Book Review: The Brief Wondrous Life of Oscar Wao

The Brief Wondrous Life of Oscar Wao
The Brief Wondrous Life of Oscar Wao by Junot Díaz
My rating: 3 of 5 stars

Many of you have asked for my review of The Brief Wondrous Life of Oscar Wao, so here it is. I hope to hear what you think in the comments!

As is often the case with me these days, I haven’t had a lot of time to read what I really want to read. I’ve had to read books for my AP Literature class, and when I’m done with that, I want to do something that doesn’t involve reading words, so I tend not to pick up another book. Enter: library audiobooks. These have been the best things for me this year, since I can listen to them in my car on my way to and from work. Not only does this allow me to catch up with reading some of the books I’ve always wanted to read, but it makes my commute feel much shorter.

So, a few weeks ago, I went on the library website and started browsing for audiobooks that were available. When I came upon The Brief Wondrous Life of Oscar Wao by Junot Diaz, I jumped to download it. It had been on my to-read list for a long time, and almost every single one of my friends has given it rave reviews.

I listened. And listened. And listened. I tried so hard to get into it, but I just couldn’t. However, with every status update Goodreads pushed from the site to Facebook or Twitter, another friend commented about how much they loved this book, so I kept going, even though I really didn’t want to.

When I finally finished the book, I still wasn’t impressed, though I gave it a 4-star rating on Goodreads originally (which has sense been downgraded to 3 stars). I fully understand there were a few things going on with me that probably altered how I felt about it, so allow me to explain.

First, I was listening to the book. This seemed to be the type of book that A) requires the reader’s full attention; and B) begs to be flipped back through to get all of the details as you are reading it. I could do neither. Flipping back through pages is impossible with an audiobook, and while I am listening, my mind inevitably wanders, whether to traffic or to my day ahead (or past), and I’ll always miss something without even realizing it. Furthermore, I was not a huge fan of the reader himself. The majority of the book was narrated by a man with Lola’s parts being narrated by a woman. The man spoke impeccable English, something you would expect from a professional reader. However, the book is written in the gritty, realistic dialect of a macho, Dominican man (Junior), complete with slang and many Spanish words. When the narrator used slang, I just didn’t believe it. It was like listening to myself try to connect with my teenage students by trying to use their language; every time, they laugh at me and tell me not to even try. On top of that, I don’t speak Spanish, so I had a great deal of difficulty following along. Normally, I wouldn’t anticipate this to be a problem; I’ve read many books with words that aren’t even real (Clockwork Orange, for example), and I’ve been able to pick up the meaning using root words and context clues. I do speak a bit of French, too, so if I were reading the text, I probably would have been able to get a handle on the language pretty well. While listening, however, this was difficult.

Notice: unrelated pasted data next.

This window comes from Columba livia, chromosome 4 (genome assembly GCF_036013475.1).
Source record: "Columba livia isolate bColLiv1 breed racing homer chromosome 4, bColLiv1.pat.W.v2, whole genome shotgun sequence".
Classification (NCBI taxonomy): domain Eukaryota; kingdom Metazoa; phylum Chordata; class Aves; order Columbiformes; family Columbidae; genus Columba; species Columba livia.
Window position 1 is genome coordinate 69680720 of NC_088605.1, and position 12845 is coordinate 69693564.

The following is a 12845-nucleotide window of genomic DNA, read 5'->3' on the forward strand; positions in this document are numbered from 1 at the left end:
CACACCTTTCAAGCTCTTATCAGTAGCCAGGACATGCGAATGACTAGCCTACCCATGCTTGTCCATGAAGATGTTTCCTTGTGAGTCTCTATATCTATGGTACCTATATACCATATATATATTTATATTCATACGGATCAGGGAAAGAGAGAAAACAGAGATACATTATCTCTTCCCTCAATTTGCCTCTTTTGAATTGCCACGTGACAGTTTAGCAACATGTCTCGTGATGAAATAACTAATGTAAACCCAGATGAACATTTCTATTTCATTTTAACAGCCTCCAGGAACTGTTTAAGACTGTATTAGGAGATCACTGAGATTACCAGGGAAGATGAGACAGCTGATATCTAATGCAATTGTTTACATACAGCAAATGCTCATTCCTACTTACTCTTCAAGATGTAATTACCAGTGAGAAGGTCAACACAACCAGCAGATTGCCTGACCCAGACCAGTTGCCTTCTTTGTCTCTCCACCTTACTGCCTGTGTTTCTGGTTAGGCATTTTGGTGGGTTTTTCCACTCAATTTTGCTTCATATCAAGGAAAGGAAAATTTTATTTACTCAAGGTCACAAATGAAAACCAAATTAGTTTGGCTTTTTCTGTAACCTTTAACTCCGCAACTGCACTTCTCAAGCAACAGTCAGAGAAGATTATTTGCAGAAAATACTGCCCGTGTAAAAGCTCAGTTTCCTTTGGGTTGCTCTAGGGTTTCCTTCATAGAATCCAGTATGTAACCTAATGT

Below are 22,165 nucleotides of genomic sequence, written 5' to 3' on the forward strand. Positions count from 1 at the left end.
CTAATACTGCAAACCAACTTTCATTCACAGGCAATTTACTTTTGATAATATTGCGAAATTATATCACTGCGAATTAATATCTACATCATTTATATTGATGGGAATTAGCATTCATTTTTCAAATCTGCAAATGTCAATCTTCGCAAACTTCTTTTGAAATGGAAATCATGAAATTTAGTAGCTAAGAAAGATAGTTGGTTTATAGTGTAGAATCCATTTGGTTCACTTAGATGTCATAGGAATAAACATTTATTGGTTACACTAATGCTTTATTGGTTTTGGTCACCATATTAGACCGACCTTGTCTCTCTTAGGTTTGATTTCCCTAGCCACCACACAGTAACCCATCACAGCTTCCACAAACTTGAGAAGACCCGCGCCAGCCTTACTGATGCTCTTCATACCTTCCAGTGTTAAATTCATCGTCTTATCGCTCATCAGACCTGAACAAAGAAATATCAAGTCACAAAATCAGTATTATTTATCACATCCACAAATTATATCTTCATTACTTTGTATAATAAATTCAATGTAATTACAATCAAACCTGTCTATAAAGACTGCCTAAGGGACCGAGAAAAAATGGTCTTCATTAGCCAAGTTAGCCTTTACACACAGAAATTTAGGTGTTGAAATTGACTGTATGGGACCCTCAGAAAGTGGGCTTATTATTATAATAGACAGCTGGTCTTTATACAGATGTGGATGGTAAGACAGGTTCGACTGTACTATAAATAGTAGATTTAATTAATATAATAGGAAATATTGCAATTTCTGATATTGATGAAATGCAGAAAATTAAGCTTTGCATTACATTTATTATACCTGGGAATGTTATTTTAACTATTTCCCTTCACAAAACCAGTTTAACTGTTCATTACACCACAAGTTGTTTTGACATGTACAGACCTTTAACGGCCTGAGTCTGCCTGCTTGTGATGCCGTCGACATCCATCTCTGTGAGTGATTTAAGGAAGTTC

Second, the machismo in the book – Oscar feeling pressured by pretty much everyone to be a man and sleep around, Junior not being able to keep it in his pants even though he clearly loved Lola (and everyone more or less accepting that because this is “just how Dominican men are”) really, really bothered me. I’m not an expert on Dominican culture, so I’ll have to take Diaz’s word for it and believe that this is a true representation of Dominican men. Diaz certainly didn’t glorify this characteristic – in fact, he spent a great deal of time showing how the effects of the machismo tore men down; however, true or not and glorified or not, it’s difficult to invest in a book where that is so much a central theme while it bothers you to the core. I do understand that this entire book was a commentary on machismo and its effect on Dominican men, and I appreciate that immensely, but if you are asking whether or not I enjoyed the book, the answer would be a resounding “no.”

This leads me to my rating. Originally I gave it 4 stars. This was partly because I felt like if I didn’t “like” it, my friends would look down on me because they clearly enjoyed it so much. Never before have I been updating my progress on a book and had so many comments about how much people loved it. It’s a bit daunting to stare that in the face and say, “Yea… I really didn’t.” However, the majority of my original rating came from the fact that I realize beyond the shadow of a doubt that this book is Important (with a capital “I”). It has all of the fantastic qualities of an epic journey backwards in time through a family that has been wrought with peril and tragedy in the midst of Trujillo’s dictatorship coupled with the struggle of immigration and finding one’s way while navigating two separate cultures. It also, as stated earlier, has an important commentary on machismo that, as a feminist, I wish more people would be able to dissect and internalize.

So why did I downgrade my rating upon writing this review? Well, this comes mostly from the fact that I use ratings to show whether or not I would recommend a book to others. 3 stars shows that I did not necessarily enjoy this book, even though others might, and also that I totally get why people really feel positively about the text as a whole. It is an Important text, and should be read, just maybe not for fun.

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